I have posted this excerpt as a record of a view that nationally, socially and culturally has its origins outside of mainstream American perspectives. Please consider reading the entire post at The Ivanov Report. Once you have done so then take a peek at the author's Bio.
[The Ivanov Report]
The End Of Biography: John McCain's Last And, Hopefully, Unsuccessful Run For Presidency
Only an incorrigible optimist can find a silver lining in the ongoing financial crisis engulfing the United States and the rest of the world. Yet, if there is one, it is that the gloomy prospects for the American economy will most likely put an end to Sen. John McCain's bid to become the 44th president of the United States.
His rival, Sen. Barack Obama, often charges that McCain's presidency will bring four more years of Bush's. Here, Obama gets it wrong. Bush's blunders notwithstanding, his policies have been driven by Bush's vision, however mistaken, of the country's future ("compassionate conservatism" in domestic politics and "democracy promotion" in foreign affairs).
McCain is different, for he hasn't articulated any comprehensive, forward-looking, political philosophy at all. McCain is a man of the past, and his insistence on "experience" is a subconscious admission that his mind belongs to the times long gone. His repeated references to the K.G.B. (disbanded in 1995) and Czechoslovakia (ceased to exist as a state in 1992) aren't just memory lapses, forgivable for a 72-year-old. Rather, they are bold statements that McCain sees the world not as it is, but as he chooses to remember it.
At the center of McCain's world is the Vietnam War. McCain loves wars in which America fights ("to love your country is to fight for it") and he divides them into those that have been won -- with troops coming home "with honor" -- and those that could have been won had not defeat been snatched from the jaw of victory.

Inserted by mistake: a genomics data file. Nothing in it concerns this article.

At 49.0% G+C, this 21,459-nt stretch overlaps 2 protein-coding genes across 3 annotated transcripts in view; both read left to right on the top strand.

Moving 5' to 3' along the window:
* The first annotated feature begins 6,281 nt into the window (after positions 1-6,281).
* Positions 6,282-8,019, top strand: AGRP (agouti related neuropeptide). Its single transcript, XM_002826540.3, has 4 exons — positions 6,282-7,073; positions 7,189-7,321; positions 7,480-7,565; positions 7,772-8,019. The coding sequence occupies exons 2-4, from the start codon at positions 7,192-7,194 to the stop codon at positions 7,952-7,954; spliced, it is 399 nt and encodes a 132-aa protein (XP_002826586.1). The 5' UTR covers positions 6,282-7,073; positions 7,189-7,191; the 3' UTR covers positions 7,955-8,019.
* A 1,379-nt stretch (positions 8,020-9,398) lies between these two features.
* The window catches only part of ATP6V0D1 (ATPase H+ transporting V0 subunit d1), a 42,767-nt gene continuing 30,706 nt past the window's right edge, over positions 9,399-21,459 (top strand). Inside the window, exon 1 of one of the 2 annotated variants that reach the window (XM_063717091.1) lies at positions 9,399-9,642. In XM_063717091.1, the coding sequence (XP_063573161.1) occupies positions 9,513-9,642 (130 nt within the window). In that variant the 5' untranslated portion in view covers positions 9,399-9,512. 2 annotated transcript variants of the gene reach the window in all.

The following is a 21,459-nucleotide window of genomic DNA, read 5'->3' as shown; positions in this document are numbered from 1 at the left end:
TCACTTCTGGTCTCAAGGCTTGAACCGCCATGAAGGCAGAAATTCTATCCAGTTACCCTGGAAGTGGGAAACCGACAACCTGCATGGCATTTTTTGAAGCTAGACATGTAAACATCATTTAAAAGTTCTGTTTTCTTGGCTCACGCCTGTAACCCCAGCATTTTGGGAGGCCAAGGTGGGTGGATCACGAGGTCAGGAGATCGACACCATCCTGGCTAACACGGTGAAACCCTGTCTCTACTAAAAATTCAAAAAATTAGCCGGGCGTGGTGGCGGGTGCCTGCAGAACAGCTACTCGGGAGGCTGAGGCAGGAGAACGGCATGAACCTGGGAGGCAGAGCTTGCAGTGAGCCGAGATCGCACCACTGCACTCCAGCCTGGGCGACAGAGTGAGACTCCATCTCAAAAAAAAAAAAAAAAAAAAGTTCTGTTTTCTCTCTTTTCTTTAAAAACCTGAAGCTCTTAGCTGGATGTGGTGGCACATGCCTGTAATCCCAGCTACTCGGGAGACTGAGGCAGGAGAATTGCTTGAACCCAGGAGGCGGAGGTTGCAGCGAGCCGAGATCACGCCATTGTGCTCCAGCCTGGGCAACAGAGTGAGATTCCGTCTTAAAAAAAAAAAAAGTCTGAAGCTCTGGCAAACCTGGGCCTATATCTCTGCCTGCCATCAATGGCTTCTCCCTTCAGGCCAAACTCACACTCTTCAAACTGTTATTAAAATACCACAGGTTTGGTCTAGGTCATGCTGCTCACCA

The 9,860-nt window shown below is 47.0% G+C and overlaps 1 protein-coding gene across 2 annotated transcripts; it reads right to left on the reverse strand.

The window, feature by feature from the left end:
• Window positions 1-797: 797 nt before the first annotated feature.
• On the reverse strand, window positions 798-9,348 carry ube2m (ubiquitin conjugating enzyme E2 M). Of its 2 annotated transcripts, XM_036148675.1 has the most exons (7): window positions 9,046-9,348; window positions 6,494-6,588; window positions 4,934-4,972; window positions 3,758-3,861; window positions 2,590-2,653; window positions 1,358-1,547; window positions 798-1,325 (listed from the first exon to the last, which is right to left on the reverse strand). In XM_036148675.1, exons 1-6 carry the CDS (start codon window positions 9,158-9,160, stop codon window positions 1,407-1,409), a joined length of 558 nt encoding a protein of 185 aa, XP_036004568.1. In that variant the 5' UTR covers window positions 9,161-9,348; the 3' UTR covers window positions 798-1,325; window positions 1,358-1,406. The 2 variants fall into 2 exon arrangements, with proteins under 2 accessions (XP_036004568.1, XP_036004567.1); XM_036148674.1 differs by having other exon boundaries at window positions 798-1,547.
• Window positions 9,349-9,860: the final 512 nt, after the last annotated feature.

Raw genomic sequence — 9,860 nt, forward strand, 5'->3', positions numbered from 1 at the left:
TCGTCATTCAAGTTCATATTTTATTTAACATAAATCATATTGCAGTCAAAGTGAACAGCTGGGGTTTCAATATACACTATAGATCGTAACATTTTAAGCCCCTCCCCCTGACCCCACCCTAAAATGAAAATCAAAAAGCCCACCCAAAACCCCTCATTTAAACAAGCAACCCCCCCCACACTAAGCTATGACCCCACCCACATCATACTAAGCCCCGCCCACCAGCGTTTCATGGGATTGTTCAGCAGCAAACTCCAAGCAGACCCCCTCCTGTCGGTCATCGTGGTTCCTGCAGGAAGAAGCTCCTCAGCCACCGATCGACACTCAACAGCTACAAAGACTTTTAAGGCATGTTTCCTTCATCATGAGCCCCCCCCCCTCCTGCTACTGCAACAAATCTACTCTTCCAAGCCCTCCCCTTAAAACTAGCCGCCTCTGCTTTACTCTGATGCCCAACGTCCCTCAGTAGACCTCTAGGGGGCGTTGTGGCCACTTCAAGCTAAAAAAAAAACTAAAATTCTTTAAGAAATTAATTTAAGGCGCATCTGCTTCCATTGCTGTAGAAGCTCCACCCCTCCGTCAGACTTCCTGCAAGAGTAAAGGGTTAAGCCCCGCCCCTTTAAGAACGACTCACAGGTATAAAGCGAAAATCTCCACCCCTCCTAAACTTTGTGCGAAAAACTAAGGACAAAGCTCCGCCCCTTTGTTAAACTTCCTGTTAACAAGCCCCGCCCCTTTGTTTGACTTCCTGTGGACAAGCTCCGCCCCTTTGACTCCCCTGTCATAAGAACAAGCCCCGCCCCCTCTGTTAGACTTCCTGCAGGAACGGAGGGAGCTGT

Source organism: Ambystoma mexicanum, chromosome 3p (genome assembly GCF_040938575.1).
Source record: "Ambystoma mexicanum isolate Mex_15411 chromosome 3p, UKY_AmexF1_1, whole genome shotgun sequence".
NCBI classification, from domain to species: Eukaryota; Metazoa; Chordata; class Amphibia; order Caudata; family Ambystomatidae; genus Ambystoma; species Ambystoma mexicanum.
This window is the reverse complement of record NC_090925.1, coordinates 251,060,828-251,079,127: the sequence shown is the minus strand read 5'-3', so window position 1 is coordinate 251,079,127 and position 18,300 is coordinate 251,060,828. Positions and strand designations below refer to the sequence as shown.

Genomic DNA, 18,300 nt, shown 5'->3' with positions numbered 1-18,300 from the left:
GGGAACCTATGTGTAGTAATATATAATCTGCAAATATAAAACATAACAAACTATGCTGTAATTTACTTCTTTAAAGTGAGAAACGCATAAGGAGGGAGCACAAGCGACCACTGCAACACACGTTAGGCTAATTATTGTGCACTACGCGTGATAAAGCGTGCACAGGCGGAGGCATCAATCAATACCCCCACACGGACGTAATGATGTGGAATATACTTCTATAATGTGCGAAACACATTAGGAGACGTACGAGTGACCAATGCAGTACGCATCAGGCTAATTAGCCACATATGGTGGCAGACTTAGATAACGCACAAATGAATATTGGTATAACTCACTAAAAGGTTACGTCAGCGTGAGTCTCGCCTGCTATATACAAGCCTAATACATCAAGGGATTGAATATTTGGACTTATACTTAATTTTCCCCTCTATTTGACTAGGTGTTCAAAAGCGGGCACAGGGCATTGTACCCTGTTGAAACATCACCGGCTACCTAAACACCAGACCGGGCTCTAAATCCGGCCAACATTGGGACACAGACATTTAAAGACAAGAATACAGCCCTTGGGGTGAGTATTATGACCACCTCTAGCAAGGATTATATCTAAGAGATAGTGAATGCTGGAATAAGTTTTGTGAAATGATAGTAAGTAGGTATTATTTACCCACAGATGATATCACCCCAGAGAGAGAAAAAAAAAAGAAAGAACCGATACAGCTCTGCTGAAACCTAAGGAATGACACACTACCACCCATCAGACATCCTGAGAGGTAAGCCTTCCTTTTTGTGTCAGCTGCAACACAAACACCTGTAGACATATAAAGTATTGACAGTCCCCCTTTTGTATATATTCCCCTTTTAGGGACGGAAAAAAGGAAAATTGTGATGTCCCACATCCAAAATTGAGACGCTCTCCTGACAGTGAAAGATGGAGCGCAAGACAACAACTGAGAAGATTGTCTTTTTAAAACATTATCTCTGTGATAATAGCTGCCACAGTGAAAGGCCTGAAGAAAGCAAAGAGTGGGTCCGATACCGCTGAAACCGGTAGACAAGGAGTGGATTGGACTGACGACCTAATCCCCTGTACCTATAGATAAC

. . .
McCain's current presidential run repeats the major theme of his life. He ran in 2000 and was humiliatingly defeated in the primaries by whom he called back then "agents of intolerance", the religious conservative wing of the Republican party. And since then, he's had scores to settle.
He is not running to promote any particular ideological agenda -- as Bush was and Obama is -- for he's got none. He's running to get even with people who stopped him eight years ago. His selection of Alaskan governor, Sarah Palin-- inexperienced and immature populist -- as his running mate is a clear indication that McCain's goal is to get elected at whatever cost. The very thought of what may happen come January 21, 2009 doesn't appear to have descended upon him.
(McCain's choice of Palin shows that he shares Vladimir Lenin's belief that under right circumstances, every kitchenmade ("kukharka") can "run the state." Just put expensive lipstick on her.)
McCain likes to highlight his patriotism by saying that he'd rather lose the election, but win the war. Well, lose the election he most likely will, and it'll be up to President Obama to win all the wars McCain has helped to start.
But I'm not sorry for John McCain. He has enough wars to fight in his head. He'll be busy for the rest of his life.
I am William "Papa" Meloney and I endorse this message.